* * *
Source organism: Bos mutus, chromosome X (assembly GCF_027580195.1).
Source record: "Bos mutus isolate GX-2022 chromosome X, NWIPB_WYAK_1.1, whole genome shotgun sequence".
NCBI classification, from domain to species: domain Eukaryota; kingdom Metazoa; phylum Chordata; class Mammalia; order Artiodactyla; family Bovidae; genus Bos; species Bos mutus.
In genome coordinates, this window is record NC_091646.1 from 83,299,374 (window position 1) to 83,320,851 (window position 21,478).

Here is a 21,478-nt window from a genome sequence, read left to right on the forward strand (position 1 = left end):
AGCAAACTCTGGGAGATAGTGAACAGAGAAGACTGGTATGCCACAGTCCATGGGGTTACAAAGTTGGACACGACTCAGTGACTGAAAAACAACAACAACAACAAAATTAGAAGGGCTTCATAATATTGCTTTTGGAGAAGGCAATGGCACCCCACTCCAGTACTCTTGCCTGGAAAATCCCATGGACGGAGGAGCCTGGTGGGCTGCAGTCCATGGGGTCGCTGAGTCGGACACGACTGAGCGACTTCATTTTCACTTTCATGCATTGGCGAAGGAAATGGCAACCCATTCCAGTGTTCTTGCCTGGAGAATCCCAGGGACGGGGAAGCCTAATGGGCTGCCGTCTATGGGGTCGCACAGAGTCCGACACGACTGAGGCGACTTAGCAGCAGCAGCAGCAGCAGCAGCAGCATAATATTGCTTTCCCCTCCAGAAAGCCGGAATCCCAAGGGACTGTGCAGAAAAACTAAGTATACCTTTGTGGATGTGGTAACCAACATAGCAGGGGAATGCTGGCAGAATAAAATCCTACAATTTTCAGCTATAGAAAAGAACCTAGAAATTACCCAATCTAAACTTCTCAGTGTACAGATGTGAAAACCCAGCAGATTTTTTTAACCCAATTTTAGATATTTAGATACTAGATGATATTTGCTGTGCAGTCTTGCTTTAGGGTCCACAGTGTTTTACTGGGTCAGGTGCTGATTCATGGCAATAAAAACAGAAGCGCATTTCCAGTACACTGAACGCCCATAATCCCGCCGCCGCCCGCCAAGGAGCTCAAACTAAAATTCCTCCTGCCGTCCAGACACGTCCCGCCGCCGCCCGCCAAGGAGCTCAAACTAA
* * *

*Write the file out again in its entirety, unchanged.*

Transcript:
Source organism: Bos mutus, chromosome X (assembly GCF_027580195.1).
Source record: "Bos mutus isolate GX-2022 chromosome X, NWIPB_WYAK_1.1, whole genome shotgun sequence".
NCBI classification, from domain to species: domain Eukaryota; kingdom Metazoa; phylum Chordata; class Mammalia; order Artiodactyla; family Bovidae; genus Bos; species Bos mutus.
In genome coordinates, this window is record NC_091646.1 from 83,299,374 (window position 1) to 83,320,851 (window position 21,478).

Here is a 21,478-nt window from a genome sequence, read left to right on the forward strand (position 1 = left end):
AGCAAACTCTGGGAGATAGTGAACAGAGAAGACTGGTATGCCACAGTCCATGGGGTTACAAAGTTGGACACGACTCAGTGACTGAAAAACAACAACAACAACAAAATTAGAAGGGCTTCATAATATTGCTTTTGGAGAAGGCAATGGCACCCCACTCCAGTACTCTTGCCTGGAAAATCCCATGGACGGAGGAGCCTGGTGGGCTGCAGTCCATGGGGTCGCTGAGTCGGACACGACTGAGCGACTTCATTTTCACTTTCATGCATTGGCGAAGGAAATGGCAACCCATTCCAGTGTTCTTGCCTGGAGAATCCCAGGGACGGGGAAGCCTAATGGGCTGCCGTCTATGGGGTCGCACAGAGTCCGACACGACTGAGGCGACTTAGCAGCAGCAGCAGCAGCAGCAGCAGCATAATATTGCTTTCCCCTCCAGAAAGCCGGAATCCCAAGGGACTGTGCAGAAAAACTAAGTATACCTTTGTGGATGTGGTAACCAACATAGCAGGGGAATGCTGGCAGAATAAAATCCTACAATTTTCAGCTATAGAAAAGAACCTAGAAATTACCCAATCTAAACTTCTCAGTGTACAGATGTGAAAACCCAGCAGATTTTTTTAACCCAATTTTAGATATTTAGATACTAGATGATATTTGCTGTGCAGTCTTGCTTTAGGGTCCACAGTGTTTTACTGGGTCAGGTGCTGATTCATGGCAATAAAAACAGAAGCGCATTTCCAGTACACTGAACGCCCATAATCCCGCCGCCGCCCGCCAAGGAGCTCAAACTAAAATTCCTCCTGCCGTCCAGACACGTCCCGCCGCCGCCCGCCAAGGAGCTCAAACTAA